“I would drink and just start shaking. It started as a form of a hangover but eventually I would shake even during the drinking. That’s when I went to a doctor and he told me that my body couldn’t take it anymore. He told me to take a break from alcohol,” he said to me as we sat in the Sunday News newsroom.
In those few months between the release of Z’khupan and the end of the year, he was the most heavily booked musician in the city. During the lucrative honeymoon phase of his romance with stardom, much of his money found its way into the pockets of faceless vodka manufacturers.
“I was going through my booking contacts and I realised I made US$13 000 around 2015 through gigs alone but I didn’t do a single meaningful thing. I would get paid US$500 to US$1 000 to be on stage for 30 minutes and I would blow that money.
I would tell myself I’ll make this same amount again the next night. I travelled around the world and to Europe but all that money was squandered,” he said.
Perhaps some may have felt the need to be judgmental about those few months of reckless spending and hard partying. But others understood. Cal_vin had waited 30 years for that kind of success and it was expecting a bit too much of him to think he would not let loose when he was finally making money from his craft.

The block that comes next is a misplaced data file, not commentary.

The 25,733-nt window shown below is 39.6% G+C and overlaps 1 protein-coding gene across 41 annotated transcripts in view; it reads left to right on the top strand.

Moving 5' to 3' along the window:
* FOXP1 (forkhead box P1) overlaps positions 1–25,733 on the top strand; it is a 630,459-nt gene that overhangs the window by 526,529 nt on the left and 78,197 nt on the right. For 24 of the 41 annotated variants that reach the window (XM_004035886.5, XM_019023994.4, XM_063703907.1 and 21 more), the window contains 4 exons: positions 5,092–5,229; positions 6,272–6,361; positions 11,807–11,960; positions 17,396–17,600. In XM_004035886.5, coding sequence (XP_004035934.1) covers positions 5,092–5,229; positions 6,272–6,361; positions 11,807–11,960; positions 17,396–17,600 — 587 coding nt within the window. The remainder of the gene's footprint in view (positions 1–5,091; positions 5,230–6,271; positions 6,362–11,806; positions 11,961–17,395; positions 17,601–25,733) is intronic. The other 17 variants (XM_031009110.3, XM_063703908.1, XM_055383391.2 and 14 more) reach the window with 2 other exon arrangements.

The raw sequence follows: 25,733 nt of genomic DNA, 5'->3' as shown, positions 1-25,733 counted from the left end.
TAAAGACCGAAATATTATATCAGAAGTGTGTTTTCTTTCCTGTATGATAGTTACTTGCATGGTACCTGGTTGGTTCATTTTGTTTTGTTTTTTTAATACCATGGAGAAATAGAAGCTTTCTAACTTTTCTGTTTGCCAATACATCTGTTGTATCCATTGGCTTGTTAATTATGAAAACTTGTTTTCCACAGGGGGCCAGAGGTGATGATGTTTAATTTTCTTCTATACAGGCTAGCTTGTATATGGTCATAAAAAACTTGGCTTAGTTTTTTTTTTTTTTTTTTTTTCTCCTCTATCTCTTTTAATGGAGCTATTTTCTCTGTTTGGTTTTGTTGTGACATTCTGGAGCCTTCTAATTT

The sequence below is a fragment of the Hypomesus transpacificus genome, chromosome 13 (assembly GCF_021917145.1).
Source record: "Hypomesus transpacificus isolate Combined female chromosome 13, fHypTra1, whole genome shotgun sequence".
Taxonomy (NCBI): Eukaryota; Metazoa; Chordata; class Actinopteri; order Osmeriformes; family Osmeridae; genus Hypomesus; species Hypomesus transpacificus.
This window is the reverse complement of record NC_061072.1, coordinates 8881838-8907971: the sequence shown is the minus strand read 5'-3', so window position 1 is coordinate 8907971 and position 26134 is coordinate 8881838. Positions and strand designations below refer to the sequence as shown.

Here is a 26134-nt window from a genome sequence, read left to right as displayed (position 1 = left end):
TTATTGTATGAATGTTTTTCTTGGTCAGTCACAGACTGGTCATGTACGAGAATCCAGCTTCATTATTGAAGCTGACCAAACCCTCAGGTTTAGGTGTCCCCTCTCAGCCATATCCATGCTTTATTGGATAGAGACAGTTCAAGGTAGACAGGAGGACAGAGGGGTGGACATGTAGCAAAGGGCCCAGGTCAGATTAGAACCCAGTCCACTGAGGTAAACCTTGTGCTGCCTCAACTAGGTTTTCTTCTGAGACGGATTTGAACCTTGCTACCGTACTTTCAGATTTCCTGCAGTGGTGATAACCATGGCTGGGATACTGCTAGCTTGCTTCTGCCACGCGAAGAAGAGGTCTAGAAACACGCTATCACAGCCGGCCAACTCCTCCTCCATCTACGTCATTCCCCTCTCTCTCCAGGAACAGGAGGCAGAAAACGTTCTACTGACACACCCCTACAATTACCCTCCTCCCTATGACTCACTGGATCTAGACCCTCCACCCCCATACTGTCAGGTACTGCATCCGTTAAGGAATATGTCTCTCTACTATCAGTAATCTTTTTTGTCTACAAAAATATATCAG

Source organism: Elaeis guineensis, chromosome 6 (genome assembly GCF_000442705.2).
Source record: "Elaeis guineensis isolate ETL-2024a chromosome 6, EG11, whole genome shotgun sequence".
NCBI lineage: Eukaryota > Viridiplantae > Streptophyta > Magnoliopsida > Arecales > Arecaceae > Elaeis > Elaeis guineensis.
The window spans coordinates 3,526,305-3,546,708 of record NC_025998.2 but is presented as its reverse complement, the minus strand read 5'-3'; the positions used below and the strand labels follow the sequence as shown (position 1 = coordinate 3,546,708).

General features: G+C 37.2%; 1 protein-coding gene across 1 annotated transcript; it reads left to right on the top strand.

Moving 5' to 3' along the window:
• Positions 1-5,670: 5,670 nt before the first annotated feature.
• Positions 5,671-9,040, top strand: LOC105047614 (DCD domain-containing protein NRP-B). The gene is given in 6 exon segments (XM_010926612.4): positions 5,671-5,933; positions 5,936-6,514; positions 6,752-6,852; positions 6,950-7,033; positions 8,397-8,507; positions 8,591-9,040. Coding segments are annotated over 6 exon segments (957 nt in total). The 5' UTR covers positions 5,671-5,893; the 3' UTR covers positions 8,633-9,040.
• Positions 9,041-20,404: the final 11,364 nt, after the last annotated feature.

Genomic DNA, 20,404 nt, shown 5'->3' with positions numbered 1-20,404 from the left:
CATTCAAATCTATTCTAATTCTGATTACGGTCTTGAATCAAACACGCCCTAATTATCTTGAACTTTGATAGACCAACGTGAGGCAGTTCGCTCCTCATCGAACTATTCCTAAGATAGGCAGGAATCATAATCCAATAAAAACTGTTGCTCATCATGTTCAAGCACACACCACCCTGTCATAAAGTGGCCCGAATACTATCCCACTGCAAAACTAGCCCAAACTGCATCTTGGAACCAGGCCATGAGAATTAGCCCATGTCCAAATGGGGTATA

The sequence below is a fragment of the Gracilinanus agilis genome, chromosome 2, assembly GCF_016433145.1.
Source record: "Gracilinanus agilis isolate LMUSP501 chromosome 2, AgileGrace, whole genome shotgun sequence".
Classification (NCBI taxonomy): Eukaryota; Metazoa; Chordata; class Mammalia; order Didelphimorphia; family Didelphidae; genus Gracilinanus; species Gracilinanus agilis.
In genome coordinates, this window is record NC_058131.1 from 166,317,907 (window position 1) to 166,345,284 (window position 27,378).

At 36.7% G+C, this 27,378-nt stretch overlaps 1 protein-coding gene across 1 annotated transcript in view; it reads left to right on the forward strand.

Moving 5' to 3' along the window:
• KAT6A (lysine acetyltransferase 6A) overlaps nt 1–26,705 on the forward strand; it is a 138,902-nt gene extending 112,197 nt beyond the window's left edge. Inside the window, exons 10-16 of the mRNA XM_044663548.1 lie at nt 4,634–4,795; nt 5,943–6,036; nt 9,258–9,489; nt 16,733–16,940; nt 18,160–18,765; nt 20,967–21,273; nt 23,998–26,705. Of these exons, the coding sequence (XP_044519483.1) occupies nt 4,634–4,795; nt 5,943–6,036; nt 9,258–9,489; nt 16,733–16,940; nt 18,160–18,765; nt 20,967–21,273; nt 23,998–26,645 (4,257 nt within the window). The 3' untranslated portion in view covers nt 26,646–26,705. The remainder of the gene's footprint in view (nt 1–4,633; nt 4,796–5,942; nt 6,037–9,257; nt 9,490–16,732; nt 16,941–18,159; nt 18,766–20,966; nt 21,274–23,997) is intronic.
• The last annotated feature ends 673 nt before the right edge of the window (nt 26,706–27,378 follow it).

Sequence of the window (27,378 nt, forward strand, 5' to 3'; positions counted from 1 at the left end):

He was one of those rare artistes that would dissect his own mistakes while you listened. That day, as he spoke of his own alcoholism and that of his late father and of the community that he grew up in, he was only interrupted once in a while by his phone.
I felt like if I had stood up and left a recorder in my place, he would have continued talking. He did not need my ear, he just needed to vent.
His honesty, of course, was never always welcome. It got him in trouble on a few occasions, and the list of people he “beefed” with was long. Promoters would say he was difficult to work with. In an industry in which the exploitation of artistes is rife, Cal_vin was one who would not suffer in silence.
While he had his faults, Cal_vin’s cries were often in sync with the screams of other young people in Bulawayo. While others of his generation feel an ache and stay silent, swallowing their own screams, Cal_vin always gave his pain a voice. Whether on social media or in the studio, his anguish always had a platform.
In the end, he was called the king of hip-hop, a crown of thorns if ever there was one. Despite the fact that he was a “king”, Cal_vin’s life mirrored that of many in Bulawayo and Zimbabwe.
Rivals poked fun at the fact that he was still in Luveve, but in truth financial stability is needed for one to move away from the trusted roof one grew up under, and that is still very much elusive for many.
At 35 he died at a time when it felt like a major part of his story was still being written. He died after a hit and run car accident near his home last Sunday and will be buried today. That Luveve Boy, Intwana kaManax is no more. Until we meet again gazi! The Sunday News